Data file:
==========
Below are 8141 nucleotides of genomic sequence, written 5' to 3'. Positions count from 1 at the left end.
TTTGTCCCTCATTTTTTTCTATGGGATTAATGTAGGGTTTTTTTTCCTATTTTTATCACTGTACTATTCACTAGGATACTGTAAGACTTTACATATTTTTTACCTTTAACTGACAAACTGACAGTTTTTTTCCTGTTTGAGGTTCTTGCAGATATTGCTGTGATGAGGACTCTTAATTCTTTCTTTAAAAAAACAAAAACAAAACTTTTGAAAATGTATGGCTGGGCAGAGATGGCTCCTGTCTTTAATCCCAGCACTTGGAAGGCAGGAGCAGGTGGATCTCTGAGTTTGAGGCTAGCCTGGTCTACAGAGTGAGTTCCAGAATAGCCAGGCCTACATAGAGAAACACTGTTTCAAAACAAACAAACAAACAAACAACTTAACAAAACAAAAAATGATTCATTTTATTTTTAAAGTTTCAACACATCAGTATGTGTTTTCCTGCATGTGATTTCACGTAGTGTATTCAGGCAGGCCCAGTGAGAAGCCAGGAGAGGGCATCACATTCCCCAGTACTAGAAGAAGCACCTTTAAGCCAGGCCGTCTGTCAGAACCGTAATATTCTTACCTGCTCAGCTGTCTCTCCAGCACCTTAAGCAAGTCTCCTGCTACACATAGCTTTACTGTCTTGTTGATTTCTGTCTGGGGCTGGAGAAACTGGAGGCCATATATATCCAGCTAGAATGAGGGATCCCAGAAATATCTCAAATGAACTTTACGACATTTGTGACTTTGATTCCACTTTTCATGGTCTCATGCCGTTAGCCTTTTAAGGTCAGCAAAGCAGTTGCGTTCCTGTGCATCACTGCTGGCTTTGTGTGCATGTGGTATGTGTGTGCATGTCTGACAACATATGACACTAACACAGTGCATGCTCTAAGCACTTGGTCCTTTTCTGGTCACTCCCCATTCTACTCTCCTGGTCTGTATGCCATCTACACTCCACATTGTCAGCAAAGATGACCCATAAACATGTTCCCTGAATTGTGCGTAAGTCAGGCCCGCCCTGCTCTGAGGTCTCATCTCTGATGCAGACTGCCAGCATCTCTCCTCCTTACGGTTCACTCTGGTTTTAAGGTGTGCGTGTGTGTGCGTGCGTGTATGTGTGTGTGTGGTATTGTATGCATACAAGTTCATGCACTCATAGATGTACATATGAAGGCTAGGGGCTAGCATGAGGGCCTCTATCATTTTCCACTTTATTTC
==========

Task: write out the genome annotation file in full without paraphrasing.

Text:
Below are 8141 nucleotides of genomic sequence, written 5' to 3'. Positions count from 1 at the left end.
TTTGTCCCTCATTTTTTTCTATGGGATTAATGTAGGGTTTTTTTTCCTATTTTTATCACTGTACTATTCACTAGGATACTGTAAGACTTTACATATTTTTTACCTTTAACTGACAAACTGACAGTTTTTTTCCTGTTTGAGGTTCTTGCAGATATTGCTGTGATGAGGACTCTTAATTCTTTCTTTAAAAAAACAAAAACAAAACTTTTGAAAATGTATGGCTGGGCAGAGATGGCTCCTGTCTTTAATCCCAGCACTTGGAAGGCAGGAGCAGGTGGATCTCTGAGTTTGAGGCTAGCCTGGTCTACAGAGTGAGTTCCAGAATAGCCAGGCCTACATAGAGAAACACTGTTTCAAAACAAACAAACAAACAAACAACTTAACAAAACAAAAAATGATTCATTTTATTTTTAAAGTTTCAACACATCAGTATGTGTTTTCCTGCATGTGATTTCACGTAGTGTATTCAGGCAGGCCCAGTGAGAAGCCAGGAGAGGGCATCACATTCCCCAGTACTAGAAGAAGCACCTTTAAGCCAGGCCGTCTGTCAGAACCGTAATATTCTTACCTGCTCAGCTGTCTCTCCAGCACCTTAAGCAAGTCTCCTGCTACACATAGCTTTACTGTCTTGTTGATTTCTGTCTGGGGCTGGAGAAACTGGAGGCCATATATATCCAGCTAGAATGAGGGATCCCAGAAATATCTCAAATGAACTTTACGACATTTGTGACTTTGATTCCACTTTTCATGGTCTCATGCCGTTAGCCTTTTAAGGTCAGCAAAGCAGTTGCGTTCCTGTGCATCACTGCTGGCTTTGTGTGCATGTGGTATGTGTGTGCATGTCTGACAACATATGACACTAACACAGTGCATGCTCTAAGCACTTGGTCCTTTTCTGGTCACTCCCCATTCTACTCTCCTGGTCTGTATGCCATCTACACTCCACATTGTCAGCAAAGATGACCCATAAACATGTTCCCTGAATTGTGCGTAAGTCAGGCCCGCCCTGCTCTGAGGTCTCATCTCTGATGCAGACTGCCAGCATCTCTCCTCCTTACGGTTCACTCTGGTTTTAAGGTGTGCGTGTGTGTGCGTGCGTGTATGTGTGTGTGTGGTATTGTATGCATACAAGTTCATGCACTCATAGATGTACATATGAAGGCTAGGGGCTAGCATGAGGGCCTCTATCATTTTCCACTTTATTTC